Feeling a little worn out? There are numerous ways to recharge your batteries. Here are a few courses you could complete to get your creative juices flowing.
Sometimes, it helps to have a little light at the end of the tunnel – maybe the creative short course you’ve always wanted to do? With the resurgence of cottage industries and creative hobbies, the sky’s the limit in terms of learning something new. We’ve gathered five ideas to get you started:
Lost-wax jewellery casting
Lost-wax what now? Lost-wax casting is an ancient process used to make, among other things, beautiful silver jewellery. The process involves making a model out of wax, which represents what the final jewellery piece will look like. A mould is made around the wax, before it is heated up to let the wax drip out, then poured in silver. Some studios offering lost-wax courses will let you bring in old, unwanted silver jewellery, melt it down, and recycle it into something new, beautiful and made by you. We’ve heard of these courses in Melbourne and Sydney, but check out your local area for something close to you.
A trip to many a café these days is likely to reveal a cornucopia of handmade plates, bowls, cups and saucers… even tip jars! Many people have rediscovered the delights of sitting at the potter’s wheel and wrapping their hands around some clay. Clay is an inexpensive material to learn and experiment with, and there are many kilns available in studios that will fire your work for a small fee. You never know what you might end up making. SoCA in Melbourne offers a range of short courses and studio programs (and beautiful images to inspire you on their website), but there are heaps of other courses around the country.
Perhaps you’ve tried your hand at a few hobbies but like things that are a bit more physical. Smaller circus companies often put on incredible, all-ages and all-abilities workshops, which can be a great introduction to a discipline (and lots of fun). Keep an eye out for upcoming workshops from circus outfits like Company 2 and short courses from The National Institute of Circus Arts.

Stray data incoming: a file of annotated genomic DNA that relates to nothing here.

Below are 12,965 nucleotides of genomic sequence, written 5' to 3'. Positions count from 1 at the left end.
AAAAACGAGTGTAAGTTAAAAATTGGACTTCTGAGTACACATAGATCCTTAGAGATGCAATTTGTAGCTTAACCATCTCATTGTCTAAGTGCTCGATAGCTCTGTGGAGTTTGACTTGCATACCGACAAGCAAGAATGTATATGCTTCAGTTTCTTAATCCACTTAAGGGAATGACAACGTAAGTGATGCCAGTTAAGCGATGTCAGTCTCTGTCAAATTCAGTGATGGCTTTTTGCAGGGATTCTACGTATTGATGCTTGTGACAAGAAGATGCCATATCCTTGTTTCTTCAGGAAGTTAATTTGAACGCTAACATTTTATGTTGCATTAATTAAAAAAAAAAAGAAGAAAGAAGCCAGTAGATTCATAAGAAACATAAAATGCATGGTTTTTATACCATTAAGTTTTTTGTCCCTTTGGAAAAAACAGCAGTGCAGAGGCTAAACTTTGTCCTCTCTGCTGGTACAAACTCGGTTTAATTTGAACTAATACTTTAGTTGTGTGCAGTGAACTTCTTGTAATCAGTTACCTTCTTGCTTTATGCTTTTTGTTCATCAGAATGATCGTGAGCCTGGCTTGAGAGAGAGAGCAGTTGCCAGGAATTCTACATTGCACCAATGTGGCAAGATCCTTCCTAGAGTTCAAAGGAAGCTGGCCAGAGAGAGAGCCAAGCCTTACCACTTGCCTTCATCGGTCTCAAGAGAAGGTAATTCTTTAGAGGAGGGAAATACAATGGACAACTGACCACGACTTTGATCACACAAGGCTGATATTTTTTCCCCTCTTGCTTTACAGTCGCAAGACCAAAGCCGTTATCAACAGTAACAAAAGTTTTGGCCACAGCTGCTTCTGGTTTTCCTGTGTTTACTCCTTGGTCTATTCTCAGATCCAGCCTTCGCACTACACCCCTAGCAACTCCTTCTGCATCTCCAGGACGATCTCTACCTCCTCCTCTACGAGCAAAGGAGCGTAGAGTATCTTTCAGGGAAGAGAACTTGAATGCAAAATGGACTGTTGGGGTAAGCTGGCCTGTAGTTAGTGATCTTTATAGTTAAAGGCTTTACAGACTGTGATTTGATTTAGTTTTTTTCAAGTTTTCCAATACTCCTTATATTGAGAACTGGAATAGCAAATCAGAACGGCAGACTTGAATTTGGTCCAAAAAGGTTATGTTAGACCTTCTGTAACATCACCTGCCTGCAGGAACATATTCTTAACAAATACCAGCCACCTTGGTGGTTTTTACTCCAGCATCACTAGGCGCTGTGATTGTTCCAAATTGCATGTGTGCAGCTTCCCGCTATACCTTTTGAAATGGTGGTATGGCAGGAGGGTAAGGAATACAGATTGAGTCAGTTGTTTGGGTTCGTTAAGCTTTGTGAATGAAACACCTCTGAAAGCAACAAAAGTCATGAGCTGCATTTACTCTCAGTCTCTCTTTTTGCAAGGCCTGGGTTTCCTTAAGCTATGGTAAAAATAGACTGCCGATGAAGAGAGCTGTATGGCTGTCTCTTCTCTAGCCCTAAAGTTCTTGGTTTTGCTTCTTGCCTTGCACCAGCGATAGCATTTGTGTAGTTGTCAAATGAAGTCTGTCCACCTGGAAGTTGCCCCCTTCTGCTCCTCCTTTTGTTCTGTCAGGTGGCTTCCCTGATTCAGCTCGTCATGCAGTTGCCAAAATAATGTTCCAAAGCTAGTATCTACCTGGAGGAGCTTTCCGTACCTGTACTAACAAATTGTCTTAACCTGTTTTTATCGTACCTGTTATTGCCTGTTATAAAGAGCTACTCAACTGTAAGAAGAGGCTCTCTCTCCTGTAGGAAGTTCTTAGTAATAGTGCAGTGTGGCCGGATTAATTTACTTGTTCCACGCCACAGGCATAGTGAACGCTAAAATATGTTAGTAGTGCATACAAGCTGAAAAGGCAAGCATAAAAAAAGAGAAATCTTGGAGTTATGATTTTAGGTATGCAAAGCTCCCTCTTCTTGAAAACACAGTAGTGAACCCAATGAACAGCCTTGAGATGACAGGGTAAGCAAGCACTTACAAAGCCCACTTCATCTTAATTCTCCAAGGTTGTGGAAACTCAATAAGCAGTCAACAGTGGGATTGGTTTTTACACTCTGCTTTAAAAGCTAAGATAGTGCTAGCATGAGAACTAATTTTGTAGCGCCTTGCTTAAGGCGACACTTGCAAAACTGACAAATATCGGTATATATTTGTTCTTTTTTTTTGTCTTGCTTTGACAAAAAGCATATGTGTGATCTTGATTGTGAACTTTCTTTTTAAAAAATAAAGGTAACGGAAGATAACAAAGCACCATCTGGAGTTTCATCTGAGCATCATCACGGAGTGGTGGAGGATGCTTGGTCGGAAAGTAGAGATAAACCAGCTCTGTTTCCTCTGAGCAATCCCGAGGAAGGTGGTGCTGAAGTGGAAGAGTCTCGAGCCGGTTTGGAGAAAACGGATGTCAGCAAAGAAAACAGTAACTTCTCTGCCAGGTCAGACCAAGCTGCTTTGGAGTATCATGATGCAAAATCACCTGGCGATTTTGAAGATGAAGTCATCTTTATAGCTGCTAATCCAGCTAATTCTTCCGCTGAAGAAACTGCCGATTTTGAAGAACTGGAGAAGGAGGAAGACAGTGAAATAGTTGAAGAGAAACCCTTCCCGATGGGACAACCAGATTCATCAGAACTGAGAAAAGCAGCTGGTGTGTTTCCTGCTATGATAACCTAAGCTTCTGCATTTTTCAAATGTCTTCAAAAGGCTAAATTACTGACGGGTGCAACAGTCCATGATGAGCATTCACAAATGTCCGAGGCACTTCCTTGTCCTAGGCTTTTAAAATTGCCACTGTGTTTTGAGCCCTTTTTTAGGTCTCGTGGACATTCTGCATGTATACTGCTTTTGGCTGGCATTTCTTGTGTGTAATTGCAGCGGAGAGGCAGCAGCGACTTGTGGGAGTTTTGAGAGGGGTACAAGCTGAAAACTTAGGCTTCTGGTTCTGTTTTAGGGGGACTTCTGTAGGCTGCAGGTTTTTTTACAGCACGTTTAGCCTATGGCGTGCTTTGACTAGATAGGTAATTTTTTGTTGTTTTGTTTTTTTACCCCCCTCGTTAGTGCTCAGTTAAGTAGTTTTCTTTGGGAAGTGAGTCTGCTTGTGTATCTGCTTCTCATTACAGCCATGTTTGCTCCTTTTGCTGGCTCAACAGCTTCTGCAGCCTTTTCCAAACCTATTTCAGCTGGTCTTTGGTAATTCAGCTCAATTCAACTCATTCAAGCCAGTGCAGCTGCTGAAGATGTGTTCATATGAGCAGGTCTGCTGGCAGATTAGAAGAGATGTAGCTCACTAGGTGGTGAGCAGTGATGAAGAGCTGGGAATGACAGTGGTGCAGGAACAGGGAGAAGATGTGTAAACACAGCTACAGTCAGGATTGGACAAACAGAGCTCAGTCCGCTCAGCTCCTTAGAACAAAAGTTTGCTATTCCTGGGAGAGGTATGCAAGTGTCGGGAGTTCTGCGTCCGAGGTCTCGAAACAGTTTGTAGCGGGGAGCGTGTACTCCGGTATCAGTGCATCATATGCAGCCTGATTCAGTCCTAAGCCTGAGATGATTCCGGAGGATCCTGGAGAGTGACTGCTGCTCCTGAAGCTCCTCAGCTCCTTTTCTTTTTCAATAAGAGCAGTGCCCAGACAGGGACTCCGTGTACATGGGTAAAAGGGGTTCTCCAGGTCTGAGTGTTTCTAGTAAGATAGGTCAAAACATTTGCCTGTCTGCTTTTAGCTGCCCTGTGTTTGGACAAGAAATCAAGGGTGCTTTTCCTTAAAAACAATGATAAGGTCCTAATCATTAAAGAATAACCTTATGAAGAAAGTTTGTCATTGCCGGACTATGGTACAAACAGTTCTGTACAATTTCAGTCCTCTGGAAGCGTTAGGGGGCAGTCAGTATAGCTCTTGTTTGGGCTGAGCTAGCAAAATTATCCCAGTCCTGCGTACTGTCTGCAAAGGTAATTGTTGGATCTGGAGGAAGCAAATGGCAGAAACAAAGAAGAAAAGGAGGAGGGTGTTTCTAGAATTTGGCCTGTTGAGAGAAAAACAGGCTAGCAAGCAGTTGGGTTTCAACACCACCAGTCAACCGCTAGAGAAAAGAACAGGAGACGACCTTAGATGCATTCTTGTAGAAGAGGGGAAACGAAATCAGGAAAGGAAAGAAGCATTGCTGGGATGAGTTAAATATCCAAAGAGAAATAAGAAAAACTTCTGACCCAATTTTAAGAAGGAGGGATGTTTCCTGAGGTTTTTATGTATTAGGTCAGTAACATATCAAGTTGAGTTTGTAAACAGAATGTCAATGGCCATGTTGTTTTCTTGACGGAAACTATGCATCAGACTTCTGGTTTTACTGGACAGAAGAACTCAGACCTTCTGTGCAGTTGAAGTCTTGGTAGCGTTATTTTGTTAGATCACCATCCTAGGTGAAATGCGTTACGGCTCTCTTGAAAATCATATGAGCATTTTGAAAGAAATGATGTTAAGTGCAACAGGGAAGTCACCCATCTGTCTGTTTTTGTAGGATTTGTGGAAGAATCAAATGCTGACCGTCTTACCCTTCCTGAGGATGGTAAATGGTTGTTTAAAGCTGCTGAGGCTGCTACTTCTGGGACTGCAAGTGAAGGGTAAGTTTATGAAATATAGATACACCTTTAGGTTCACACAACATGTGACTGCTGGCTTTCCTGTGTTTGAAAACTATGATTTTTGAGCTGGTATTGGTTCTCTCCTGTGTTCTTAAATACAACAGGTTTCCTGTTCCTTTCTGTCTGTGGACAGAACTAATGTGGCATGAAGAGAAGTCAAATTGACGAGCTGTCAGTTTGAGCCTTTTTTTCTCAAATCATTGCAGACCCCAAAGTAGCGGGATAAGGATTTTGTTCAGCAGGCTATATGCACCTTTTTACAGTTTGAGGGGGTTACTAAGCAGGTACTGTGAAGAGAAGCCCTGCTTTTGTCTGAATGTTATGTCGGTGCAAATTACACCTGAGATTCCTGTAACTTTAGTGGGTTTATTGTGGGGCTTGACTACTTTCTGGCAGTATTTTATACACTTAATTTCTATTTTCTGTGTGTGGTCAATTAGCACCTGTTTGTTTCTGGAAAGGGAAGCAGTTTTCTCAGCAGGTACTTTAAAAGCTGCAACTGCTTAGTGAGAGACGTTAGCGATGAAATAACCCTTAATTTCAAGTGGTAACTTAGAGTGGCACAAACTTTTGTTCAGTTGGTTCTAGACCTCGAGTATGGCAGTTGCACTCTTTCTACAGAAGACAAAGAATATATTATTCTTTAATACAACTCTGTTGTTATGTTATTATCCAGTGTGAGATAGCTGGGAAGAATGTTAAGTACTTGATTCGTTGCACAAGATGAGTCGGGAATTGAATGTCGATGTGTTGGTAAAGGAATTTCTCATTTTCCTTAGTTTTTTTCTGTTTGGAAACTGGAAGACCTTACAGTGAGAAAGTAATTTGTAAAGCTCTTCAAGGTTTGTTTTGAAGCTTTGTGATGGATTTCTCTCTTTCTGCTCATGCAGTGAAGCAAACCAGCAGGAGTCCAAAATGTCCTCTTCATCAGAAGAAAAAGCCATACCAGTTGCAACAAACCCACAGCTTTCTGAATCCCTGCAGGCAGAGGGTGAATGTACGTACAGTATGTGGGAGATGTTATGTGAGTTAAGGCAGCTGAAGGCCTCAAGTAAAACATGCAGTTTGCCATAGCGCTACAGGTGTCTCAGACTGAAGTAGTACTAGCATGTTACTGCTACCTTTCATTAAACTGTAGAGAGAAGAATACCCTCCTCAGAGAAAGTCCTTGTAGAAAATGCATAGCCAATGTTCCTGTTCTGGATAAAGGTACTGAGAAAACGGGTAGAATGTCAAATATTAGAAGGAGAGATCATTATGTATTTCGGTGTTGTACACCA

Described as the colour that changed the world, indigo has coloured cloth from our everyday jeans right back to ancient Mesopotamian wools and Roman cosmetics. One way of using natural indigo dye is shibori, a traditional Japanese dyeing technique that involves twisting, bunching, and folding cloth to create a dazzling array of patterns.
A basic kit to get started requires only indigo dye, wood blocks, rubber bands, rubber gloves, some tubs for water and dye, and clothes or cloth to dye (including the old ones you should wear in case of splashes). And this natural fabric dyeing workshop (no longer offered) will even show you how to use local plants and foods to dye fabric if you want to branch out into other colours.
Delicious food and drink
Well there sure are a lot of food and drink workshops to choose from too. Some of our favourites are sourdough making and natural fermentation – including pickling, kefir, kombucha, kimchi, miso and cheese. You might even be interested in a food safari.
Still looking for more ideas? Work-shop have a huge range of courses: DIY Perfume to welding, Christmas wreaths to copperplate calligraphy, burlesque to Bonsai. They’re based in Sydney, Melbourne, the Northern Rivers and Brisbane.
You never know, your hatchling of an idea might turn into a life-long hobby… or just provide some welcome time-out over the beginning of the year just to get you started.